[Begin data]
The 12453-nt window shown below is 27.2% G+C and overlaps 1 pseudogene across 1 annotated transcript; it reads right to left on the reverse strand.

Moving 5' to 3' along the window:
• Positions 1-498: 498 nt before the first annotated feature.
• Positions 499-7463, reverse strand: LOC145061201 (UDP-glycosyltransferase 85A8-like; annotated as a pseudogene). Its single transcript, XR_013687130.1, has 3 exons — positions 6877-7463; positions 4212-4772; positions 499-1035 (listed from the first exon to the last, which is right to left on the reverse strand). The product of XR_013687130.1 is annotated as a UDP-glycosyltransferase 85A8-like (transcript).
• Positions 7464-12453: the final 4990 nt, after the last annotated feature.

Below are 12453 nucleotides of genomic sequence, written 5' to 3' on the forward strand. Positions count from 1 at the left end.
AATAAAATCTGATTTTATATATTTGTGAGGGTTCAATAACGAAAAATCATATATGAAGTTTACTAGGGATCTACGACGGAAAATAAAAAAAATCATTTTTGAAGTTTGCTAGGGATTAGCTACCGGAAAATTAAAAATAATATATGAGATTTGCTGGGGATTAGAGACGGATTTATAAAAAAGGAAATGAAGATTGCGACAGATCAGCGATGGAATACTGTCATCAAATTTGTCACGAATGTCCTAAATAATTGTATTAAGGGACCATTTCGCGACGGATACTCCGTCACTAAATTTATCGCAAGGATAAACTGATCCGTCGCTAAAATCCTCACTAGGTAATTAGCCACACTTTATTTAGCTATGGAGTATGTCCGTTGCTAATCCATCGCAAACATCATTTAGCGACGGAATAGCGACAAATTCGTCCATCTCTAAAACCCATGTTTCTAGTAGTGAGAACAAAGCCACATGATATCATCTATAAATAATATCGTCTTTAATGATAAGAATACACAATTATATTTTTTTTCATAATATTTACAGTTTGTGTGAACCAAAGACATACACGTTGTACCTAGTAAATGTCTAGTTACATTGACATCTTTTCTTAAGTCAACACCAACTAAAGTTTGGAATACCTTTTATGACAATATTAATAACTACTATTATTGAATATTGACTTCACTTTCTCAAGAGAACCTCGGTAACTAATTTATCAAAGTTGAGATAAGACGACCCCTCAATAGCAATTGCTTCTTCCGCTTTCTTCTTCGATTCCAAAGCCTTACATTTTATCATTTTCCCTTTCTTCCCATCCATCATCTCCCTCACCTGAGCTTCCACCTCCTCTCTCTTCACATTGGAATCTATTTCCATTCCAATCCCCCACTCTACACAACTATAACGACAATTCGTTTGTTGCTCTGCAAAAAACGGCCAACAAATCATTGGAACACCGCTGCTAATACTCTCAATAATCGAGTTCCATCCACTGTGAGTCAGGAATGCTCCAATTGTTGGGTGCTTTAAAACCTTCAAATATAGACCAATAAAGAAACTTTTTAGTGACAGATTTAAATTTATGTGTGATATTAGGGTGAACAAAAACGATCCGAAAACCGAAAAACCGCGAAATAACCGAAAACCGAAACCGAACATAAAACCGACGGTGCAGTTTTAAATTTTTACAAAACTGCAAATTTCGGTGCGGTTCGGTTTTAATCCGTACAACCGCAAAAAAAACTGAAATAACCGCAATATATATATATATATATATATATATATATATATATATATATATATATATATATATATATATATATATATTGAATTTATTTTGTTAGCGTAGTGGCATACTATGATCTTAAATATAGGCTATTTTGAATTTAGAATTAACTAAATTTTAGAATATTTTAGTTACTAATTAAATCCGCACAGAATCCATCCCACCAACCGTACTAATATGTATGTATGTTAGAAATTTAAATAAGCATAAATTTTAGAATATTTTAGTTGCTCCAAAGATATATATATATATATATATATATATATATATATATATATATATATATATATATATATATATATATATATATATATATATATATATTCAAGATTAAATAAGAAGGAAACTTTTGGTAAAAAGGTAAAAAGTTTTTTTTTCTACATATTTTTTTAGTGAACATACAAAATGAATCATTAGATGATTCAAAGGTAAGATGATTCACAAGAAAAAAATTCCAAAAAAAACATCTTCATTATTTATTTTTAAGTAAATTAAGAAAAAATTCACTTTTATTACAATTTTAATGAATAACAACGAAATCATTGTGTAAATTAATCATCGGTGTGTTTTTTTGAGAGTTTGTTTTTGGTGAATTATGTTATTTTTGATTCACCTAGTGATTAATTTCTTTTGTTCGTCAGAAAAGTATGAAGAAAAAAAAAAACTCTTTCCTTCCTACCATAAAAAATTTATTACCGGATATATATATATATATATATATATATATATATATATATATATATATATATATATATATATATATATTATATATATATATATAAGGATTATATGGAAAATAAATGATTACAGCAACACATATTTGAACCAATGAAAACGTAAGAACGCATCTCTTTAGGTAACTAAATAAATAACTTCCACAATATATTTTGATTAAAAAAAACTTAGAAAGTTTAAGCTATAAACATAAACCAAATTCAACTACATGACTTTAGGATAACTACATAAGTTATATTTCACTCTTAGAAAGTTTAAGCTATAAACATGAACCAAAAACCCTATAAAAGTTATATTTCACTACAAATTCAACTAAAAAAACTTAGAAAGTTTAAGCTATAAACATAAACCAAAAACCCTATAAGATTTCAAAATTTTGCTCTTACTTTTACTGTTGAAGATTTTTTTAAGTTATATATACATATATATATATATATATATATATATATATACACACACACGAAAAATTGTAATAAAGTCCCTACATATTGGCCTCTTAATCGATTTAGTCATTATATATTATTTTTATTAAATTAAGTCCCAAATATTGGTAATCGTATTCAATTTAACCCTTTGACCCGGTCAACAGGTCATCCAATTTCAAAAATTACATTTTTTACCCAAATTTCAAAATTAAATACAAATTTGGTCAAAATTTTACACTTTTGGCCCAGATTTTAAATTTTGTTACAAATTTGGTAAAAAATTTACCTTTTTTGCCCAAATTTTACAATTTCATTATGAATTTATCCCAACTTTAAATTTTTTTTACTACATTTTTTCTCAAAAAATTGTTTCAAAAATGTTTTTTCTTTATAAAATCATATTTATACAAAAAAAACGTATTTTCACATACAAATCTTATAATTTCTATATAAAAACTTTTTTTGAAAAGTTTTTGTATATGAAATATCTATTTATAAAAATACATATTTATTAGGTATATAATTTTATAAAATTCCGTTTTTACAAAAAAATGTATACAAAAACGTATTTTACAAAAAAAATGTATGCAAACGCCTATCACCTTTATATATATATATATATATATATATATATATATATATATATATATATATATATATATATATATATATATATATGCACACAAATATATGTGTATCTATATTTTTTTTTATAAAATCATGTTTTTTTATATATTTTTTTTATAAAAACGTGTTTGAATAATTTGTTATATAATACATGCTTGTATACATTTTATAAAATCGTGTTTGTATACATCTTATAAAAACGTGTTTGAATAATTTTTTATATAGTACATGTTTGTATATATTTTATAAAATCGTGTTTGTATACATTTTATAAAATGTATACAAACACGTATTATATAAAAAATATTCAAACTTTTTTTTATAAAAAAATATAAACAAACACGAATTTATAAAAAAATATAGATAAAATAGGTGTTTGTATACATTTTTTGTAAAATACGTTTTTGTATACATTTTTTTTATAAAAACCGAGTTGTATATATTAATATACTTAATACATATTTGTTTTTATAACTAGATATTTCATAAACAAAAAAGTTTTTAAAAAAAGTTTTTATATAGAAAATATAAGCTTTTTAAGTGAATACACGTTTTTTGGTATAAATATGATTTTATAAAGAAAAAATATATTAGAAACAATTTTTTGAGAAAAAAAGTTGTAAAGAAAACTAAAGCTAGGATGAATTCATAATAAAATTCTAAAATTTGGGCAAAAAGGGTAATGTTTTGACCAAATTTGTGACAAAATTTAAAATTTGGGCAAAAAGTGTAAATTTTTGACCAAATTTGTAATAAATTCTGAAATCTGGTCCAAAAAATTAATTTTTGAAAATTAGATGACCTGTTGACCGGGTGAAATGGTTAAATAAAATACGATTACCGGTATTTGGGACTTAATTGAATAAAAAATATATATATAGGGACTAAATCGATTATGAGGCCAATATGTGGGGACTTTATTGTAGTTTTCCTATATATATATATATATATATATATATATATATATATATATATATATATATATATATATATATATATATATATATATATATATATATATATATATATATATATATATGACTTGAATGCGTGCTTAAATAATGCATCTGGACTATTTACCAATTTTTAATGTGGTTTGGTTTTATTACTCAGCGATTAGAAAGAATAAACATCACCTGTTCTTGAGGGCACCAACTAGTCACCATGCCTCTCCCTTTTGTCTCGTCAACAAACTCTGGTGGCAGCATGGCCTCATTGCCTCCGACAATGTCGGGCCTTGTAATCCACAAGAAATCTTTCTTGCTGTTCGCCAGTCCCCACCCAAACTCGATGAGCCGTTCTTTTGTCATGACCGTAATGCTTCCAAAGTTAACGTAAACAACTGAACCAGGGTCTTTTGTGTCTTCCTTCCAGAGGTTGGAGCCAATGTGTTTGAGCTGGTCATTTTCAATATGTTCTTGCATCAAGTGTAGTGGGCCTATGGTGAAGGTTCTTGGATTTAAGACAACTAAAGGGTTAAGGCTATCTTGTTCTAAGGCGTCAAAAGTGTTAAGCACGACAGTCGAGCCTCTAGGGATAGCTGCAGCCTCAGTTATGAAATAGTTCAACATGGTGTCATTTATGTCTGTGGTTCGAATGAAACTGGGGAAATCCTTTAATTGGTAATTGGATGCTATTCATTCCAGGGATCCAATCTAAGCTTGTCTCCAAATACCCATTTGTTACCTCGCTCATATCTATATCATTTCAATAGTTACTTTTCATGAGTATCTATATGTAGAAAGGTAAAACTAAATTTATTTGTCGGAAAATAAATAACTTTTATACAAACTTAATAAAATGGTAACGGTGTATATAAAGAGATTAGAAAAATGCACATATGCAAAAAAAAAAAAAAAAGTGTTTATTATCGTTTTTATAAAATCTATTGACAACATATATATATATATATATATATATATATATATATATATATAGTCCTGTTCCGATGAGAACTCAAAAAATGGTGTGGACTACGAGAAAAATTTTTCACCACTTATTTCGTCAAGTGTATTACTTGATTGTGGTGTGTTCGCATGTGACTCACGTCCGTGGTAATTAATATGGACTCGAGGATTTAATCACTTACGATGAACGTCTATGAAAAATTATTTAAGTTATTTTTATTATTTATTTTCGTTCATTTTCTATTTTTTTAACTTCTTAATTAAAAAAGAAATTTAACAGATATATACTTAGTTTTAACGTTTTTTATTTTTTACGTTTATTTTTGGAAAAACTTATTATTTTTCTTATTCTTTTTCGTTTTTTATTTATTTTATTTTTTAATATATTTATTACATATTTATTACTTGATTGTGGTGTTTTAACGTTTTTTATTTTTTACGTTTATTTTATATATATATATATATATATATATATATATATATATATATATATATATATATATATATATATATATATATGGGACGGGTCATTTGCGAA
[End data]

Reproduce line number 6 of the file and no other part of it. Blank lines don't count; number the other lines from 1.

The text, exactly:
Below are 12453 nucleotides of genomic sequence, written 5' to 3' on the forward strand. Positions count from 1 at the left end.